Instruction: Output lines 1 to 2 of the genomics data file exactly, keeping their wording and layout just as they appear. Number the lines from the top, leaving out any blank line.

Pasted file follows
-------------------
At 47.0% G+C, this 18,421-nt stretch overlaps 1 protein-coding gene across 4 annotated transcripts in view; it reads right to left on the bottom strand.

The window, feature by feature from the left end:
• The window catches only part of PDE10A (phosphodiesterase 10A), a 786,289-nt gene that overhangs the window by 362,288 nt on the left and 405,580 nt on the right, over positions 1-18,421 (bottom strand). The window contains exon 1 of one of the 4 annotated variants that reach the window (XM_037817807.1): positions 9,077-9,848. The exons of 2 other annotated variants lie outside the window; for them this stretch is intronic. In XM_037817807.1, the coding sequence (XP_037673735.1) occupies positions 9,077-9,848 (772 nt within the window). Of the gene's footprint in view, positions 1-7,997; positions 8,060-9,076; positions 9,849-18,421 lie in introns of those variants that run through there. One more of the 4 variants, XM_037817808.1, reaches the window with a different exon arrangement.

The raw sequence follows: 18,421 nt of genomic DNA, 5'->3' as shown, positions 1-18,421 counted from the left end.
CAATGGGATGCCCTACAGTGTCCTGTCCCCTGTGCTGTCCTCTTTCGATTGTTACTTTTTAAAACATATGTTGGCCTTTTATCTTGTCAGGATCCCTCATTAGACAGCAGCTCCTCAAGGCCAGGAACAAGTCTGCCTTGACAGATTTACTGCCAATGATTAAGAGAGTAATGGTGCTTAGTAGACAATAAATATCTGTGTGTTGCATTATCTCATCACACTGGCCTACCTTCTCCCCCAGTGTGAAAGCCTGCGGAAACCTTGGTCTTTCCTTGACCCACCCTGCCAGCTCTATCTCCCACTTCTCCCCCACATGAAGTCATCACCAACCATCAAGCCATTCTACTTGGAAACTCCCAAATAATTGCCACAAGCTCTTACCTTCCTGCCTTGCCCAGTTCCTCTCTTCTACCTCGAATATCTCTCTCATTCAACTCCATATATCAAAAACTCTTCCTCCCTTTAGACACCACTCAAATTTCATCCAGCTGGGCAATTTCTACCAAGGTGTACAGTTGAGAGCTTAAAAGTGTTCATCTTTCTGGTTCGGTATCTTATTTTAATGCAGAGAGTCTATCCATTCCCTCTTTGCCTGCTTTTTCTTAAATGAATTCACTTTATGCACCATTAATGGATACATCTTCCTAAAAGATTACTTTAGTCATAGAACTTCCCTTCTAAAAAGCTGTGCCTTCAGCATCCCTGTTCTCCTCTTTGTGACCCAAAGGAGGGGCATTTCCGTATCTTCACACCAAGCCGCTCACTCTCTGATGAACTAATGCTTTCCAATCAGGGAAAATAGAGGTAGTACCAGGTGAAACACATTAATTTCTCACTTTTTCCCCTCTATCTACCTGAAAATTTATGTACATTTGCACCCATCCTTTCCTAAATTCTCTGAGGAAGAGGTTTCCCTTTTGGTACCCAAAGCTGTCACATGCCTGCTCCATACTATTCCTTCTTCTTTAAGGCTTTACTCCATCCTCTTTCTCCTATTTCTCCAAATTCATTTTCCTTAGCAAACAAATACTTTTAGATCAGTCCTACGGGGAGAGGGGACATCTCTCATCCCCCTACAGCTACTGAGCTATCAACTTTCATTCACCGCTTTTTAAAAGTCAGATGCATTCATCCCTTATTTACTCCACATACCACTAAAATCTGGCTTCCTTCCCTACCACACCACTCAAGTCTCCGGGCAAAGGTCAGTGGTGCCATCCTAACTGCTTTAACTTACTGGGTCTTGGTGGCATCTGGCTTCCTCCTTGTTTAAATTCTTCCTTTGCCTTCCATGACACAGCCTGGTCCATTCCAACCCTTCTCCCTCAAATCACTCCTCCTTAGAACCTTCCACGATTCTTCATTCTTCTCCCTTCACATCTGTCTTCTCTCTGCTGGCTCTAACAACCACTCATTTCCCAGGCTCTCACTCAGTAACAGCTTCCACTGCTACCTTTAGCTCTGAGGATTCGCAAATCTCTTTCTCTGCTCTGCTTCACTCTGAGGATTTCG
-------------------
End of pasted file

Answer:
At 47.0% G+C, this 18,421-nt stretch overlaps 1 protein-coding gene across 4 annotated transcripts in view; it reads right to left on the bottom strand.

The window, feature by feature from the left end: